“For the northern hemispheric winter the majority of scenario simulations show a slight decrease of the total number of cyclones, while, on the other hand, there are hints that the number of intense cyclones increases. However, models do not agree with respect to these conclusions, in particular if individual regions are considered.”
In other words, we have no clue what should be happening to cyclonic storms in the Northern Hemisphere as a whole and even less so for particular regions.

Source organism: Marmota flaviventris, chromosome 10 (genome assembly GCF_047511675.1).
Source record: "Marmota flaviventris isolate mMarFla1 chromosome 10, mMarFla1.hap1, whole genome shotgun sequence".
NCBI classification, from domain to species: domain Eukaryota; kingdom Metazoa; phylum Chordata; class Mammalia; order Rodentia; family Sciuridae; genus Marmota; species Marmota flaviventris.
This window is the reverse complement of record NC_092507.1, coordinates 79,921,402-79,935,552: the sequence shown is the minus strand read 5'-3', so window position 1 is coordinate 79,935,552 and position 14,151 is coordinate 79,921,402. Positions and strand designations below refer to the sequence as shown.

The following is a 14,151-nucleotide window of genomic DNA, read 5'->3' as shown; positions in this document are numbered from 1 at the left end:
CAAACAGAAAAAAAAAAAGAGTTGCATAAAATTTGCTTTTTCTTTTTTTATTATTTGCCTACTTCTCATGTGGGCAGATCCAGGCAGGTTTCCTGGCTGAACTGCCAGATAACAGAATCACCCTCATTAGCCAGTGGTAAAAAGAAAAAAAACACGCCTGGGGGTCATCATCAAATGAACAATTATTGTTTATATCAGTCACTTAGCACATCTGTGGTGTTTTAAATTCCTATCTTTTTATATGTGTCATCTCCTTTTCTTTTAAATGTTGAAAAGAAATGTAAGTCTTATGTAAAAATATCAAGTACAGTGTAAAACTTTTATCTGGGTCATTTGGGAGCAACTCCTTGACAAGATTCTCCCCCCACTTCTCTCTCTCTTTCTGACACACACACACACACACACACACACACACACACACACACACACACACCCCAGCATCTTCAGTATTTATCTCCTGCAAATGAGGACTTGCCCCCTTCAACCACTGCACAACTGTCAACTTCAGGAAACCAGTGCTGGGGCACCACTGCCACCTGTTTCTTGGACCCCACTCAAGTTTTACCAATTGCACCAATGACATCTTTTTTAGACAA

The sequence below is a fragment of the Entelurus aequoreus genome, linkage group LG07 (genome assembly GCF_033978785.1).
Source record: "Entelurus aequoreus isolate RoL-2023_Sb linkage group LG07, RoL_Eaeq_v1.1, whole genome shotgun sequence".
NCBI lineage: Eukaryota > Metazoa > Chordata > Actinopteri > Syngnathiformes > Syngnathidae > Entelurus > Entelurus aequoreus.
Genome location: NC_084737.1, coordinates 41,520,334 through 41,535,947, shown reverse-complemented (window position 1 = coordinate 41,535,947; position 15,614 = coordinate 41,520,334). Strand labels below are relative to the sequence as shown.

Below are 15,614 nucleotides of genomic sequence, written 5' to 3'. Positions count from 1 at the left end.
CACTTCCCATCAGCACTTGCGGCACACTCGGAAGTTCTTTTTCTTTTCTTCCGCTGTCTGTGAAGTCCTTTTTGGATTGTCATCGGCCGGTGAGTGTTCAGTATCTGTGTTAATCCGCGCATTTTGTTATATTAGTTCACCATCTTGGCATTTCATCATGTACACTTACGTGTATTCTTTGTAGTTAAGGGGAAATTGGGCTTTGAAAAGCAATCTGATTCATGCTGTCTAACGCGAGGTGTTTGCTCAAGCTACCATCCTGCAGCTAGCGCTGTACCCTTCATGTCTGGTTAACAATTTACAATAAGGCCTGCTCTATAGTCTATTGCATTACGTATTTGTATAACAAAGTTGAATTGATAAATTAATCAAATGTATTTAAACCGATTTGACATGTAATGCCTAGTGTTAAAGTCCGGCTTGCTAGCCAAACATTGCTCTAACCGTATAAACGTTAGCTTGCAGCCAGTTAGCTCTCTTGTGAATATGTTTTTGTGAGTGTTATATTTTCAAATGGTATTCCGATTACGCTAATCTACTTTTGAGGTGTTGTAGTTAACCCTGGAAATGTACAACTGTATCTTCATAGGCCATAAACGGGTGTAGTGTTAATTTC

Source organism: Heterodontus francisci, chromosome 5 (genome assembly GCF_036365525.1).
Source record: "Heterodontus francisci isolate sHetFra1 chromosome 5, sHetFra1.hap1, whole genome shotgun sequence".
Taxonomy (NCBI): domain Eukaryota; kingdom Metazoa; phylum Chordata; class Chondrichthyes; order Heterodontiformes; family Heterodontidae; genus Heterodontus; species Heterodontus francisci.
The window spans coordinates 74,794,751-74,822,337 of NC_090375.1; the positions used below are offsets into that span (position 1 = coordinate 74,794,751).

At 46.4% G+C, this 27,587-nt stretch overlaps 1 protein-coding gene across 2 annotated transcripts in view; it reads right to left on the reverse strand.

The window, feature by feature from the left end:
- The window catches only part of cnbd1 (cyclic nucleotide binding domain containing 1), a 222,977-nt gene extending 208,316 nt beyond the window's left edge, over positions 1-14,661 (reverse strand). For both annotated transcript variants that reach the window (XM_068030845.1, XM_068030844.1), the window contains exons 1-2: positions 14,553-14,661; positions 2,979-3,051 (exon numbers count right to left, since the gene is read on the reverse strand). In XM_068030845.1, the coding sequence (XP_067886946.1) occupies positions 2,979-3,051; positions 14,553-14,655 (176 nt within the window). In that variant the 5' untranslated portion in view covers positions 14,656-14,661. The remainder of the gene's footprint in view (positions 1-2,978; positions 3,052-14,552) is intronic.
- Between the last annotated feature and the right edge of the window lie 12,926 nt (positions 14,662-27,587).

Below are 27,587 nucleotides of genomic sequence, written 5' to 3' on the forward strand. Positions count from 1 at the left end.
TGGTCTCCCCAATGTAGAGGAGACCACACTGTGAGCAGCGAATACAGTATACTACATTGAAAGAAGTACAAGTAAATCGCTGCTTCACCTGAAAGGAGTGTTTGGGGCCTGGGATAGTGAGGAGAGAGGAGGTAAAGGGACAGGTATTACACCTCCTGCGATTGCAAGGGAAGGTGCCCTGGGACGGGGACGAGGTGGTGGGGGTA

To help better understand what has been happening, the team gathered what are called “re-analysis” data from September, 1957 to August, 2002; these data are created by a model but the data are derived from a large collection of observations on a daily basis. Re-analysis data are quite popular now in climate change research, and despite some limitations, they are showing up everywhere in the literature. From the re-analysis data, the team computed four different measures of cyclone intensity including “geopotential height in the centre of a cyclone, mean horizontal gradient of the geopotential height in the neighbourhood, cyclone depth, all measured at 1000 hPa, and relative vorticity in the cyclone centre at 850 hPa.” Let’s not turn this into an advanced class in atmospheric science—so it will suffice to say that these are all very credible measures of the intensity of a storm event. Sienz et al. report “no significant trend could be found in [any] of the cyclones quantities”. In their conclusions section, they note “The absence of a significant trend in the cyclone parameters for the whole North Atlantic is consistent with the findings of” other scientists who have explored the same issue.